“I don’t think I lost consciousness but then I don’t recall the airbags going off. I do remember the sheer violence of the accident.

“When it happened it’s not like you think, “I’m about to die’,” Chris said. “You’re just there for the ride – I didn’t even have time to swear!”

Or time to breathe, it seems, from the evidence of the dash-cam. When the vehicle settles the screen goes ominously blank and the audio is deathly silent. Then you hear Chris let out a loud groan as he struggles to draw breath.

“My next thought was `Smoke!’ which turned out to be powder released by the airbags,” Chris said. “But I didn’t know that. I was able to move my hands and feet and I just wanted out of that vehicle so bad.” 

During his years at Eildon, Chris was a volunteer for the local ambulance service. He knows he should not have moved from the wreckage, for risk of further injury, until the emergency services arrived.

“I have also seen what happens when a car catches fire so I spoke to those guys (who had gathered at the accident scene), told them my name and that I was coherent, and had them ease me out before the ambos arrived,” Chris said.

“When I got out there was this overwhelming feeling of relief. I just thought, ‘I am so lucky’.”

The aftermath

Chris Braden suffered a gash to his head, whiplash and back pain. Recuperation will mean a slow return to work but he is expected to fully recover. He bears no ill will to the other driver who, had she entered the intersection a second earlier, would have been killed rather than walk away unscathed.

Chris wanted to tell his story for colleagues at GMW, who clock up many hundreds of kilometres across northern Victoria every day, as well as everyone on our regional roads. Here are some key points for drivers to consider:

  • Consider a dash-cam. Chris said reviewing the footage, rather than being harrowing, has helped him to come to terms with the accident and avoid any second-guessing of what could have been done.

  • Five-star ANCAP ratings are gold. Chris was driving a brand new vehicle with leading safety technology. He is now replacing an older-model family sedan to get a five-star rating: “If I had been in that older car I would not be here today.”

  • Understand Emergency Assistance. Chris’s work vehicle “called” 000 immediately upon the air bags deploying. “Now, I’ll also have my smart phone set to allow 000 to access my position via GPS.”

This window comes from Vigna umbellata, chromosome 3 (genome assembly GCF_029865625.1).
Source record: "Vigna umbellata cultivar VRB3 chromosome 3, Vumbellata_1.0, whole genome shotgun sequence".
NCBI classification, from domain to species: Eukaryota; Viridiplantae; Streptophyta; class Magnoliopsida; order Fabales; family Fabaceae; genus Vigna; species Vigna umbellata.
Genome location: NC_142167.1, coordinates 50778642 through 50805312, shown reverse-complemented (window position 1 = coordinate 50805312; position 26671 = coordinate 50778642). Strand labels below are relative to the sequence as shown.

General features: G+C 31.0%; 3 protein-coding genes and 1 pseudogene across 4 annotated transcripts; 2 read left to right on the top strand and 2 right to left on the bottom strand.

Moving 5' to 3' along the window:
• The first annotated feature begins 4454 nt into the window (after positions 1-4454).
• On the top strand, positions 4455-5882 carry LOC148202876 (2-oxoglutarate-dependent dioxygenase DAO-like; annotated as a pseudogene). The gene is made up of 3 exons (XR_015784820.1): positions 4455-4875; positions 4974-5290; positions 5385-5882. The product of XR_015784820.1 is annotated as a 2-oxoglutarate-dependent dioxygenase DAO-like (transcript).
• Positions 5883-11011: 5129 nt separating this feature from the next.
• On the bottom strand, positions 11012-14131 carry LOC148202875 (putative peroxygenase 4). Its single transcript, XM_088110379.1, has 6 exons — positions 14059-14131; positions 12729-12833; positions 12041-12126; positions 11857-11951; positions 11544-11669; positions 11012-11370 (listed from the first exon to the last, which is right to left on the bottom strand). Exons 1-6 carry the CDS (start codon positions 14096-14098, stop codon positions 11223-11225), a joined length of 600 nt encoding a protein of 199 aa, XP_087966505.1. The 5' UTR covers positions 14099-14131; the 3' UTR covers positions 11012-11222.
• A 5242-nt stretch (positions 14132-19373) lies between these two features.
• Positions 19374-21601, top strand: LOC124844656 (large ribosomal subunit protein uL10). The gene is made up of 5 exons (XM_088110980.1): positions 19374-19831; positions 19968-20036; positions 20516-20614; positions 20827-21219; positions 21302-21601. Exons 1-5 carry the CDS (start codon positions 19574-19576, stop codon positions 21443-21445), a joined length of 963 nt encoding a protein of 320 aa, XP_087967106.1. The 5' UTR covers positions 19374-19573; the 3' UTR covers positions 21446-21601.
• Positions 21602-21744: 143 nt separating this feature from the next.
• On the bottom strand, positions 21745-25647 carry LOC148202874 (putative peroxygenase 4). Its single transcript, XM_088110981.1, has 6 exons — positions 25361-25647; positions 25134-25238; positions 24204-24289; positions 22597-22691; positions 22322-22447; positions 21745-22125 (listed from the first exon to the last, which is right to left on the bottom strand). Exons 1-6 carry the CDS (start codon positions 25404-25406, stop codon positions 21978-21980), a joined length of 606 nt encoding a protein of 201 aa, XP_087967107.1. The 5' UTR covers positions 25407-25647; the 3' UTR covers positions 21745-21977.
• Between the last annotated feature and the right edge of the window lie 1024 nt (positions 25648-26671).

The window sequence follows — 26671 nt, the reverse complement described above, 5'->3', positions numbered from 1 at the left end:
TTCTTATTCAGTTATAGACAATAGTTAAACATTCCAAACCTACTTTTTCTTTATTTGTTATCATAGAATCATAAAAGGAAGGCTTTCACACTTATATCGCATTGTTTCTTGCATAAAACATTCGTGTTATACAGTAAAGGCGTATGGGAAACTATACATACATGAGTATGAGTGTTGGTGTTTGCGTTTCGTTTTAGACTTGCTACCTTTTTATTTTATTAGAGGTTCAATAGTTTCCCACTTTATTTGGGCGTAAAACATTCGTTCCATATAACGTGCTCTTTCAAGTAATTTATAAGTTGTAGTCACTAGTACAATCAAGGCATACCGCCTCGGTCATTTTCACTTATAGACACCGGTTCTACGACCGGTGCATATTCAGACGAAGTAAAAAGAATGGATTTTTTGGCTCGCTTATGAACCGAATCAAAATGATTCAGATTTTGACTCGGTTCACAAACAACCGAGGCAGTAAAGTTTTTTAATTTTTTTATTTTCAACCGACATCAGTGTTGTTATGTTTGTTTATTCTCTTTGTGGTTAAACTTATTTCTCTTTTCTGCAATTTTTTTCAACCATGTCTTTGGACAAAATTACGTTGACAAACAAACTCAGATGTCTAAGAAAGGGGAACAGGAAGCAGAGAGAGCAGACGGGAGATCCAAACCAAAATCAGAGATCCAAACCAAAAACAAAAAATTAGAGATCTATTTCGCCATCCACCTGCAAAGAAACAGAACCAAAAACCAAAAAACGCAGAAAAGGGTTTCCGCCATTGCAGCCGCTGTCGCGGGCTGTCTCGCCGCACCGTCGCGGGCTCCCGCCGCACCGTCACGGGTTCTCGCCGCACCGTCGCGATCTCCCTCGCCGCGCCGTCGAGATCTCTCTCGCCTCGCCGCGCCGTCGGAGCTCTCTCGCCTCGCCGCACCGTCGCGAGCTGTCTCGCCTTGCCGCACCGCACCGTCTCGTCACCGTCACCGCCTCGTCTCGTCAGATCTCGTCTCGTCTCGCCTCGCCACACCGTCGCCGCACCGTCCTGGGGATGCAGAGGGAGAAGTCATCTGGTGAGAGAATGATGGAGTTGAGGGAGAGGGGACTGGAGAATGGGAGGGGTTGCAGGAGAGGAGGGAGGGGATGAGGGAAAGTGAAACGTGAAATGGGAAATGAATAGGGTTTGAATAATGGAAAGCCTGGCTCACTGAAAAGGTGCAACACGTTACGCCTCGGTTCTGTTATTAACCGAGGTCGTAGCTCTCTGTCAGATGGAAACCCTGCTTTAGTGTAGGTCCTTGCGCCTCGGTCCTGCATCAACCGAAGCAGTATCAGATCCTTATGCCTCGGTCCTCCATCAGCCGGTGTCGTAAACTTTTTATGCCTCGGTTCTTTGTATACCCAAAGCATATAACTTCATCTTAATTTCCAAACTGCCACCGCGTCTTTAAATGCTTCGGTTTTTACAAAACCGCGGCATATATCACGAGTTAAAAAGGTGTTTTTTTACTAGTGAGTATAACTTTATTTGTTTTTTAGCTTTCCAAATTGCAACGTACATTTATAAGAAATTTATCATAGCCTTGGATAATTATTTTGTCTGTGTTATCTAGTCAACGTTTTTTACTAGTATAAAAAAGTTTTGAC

• Talk to your mates. If there are known blackspots where your work colleagues travel, highlight these areas among staff.

  • Headlights on. “I actually had them on however this costs nothing to do and it’s a simple action to make you are more visible on the road.”

  • Secure your belongings. Chris’s lap-top computer was tucked in a bag in the rear-seat footwell but was still destroyed in the accident. “It could have become a missile so I now secure such items with a rear seatbelt.”

  • Drive defensively. Being safe is up to all road users. “Sometimes you can be lucky but luck is not something I would want to depend on.”

A note from the Managing Director:

“We are just so lucky Chris got through this horrific event,” Managing Director Pat Lennon said.

“Our staff are everything to this business and I thank Chris for sharing his experience with his work colleagues. We can all learn from his thoughts.

“We place a high priority on vehicle safety however country roads can be hazardous,” Pat said.

“Chris’ accident emphasises the need to keep on driving down the number of kilometres we do for work.

“We’ll soon be posting on Workplace and our Intranet a video of Chris with images from his dash-cam, which was in use at the time of his accident.

“It’s a little confronting and staff may choose not to view it. However it is effective in bringing home some of the key safety messages Chris wants to share among colleagues.”

“Again, my thanks to Chris.”